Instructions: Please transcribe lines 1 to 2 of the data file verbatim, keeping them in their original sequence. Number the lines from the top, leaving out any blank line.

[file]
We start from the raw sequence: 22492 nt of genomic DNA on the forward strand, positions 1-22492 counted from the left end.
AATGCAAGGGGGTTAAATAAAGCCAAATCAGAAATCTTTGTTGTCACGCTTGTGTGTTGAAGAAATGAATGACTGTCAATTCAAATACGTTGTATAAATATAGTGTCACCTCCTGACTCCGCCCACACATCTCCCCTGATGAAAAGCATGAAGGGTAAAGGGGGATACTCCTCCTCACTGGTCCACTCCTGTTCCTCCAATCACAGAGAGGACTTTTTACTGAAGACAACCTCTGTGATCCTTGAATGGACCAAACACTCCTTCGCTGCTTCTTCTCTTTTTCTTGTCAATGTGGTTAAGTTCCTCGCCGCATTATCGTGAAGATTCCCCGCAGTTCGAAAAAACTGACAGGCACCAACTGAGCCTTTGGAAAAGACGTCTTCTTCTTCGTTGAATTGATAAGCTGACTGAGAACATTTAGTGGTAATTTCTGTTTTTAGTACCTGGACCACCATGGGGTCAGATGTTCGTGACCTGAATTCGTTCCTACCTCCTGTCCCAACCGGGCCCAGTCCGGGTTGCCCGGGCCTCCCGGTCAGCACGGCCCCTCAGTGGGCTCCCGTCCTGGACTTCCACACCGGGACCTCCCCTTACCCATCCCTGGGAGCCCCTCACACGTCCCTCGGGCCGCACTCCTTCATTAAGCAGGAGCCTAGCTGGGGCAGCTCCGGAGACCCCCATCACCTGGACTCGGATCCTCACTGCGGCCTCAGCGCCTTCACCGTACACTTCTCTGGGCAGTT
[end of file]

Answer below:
We start from the raw sequence: 22492 nt of genomic DNA on the forward strand, positions 1-22492 counted from the left end.
AATGCAAGGGGGTTAAATAAAGCCAAATCAGAAATCTTTGTTGTCACGCTTGTGTGTTGAAGAAATGAATGACTGTCAATTCAAATACGTTGTATAAATATAGTGTCACCTCCTGACTCCGCCCACACATCTCCCCTGATGAAAAGCATGAAGGGTAAAGGGGGATACTCCTCCTCACTGGTCCACTCCTGTTCCTCCAATCACAGAGAGGACTTTTTACTGAAGACAACCTCTGTGATCCTTGAATGGACCAAACACTCCTTCGCTGCTTCTTCTCTTTTTCTTGTCAATGTGGTTAAGTTCCTCGCCGCATTATCGTGAAGATTCCCCGCAGTTCGAAAAAACTGACAGGCACCAACTGAGCCTTTGGAAAAGACGTCTTCTTCTTCGTTGAATTGATAAGCTGACTGAGAACATTTAGTGGTAATTTCTGTTTTTAGTACCTGGACCACCATGGGGTCAGATGTTCGTGACCTGAATTCGTTCCTACCTCCTGTCCCAACCGGGCCCAGTCCGGGTTGCCCGGGCCTCCCGGTCAGCACGGCCCCTCAGTGGGCTCCCGTCCTGGACTTCCACACCGGGACCTCCCCTTACCCATCCCTGGGAGCCCCTCACACGTCCCTCGGGCCGCACTCCTTCATTAAGCAGGAGCCTAGCTGGGGCAGCTCCGGAGACCCCCATCACCTGGACTCGGATCCTCACTGCGGCCTCAGCGCCTTCACCGTACACTTCTCTGGGCAGTT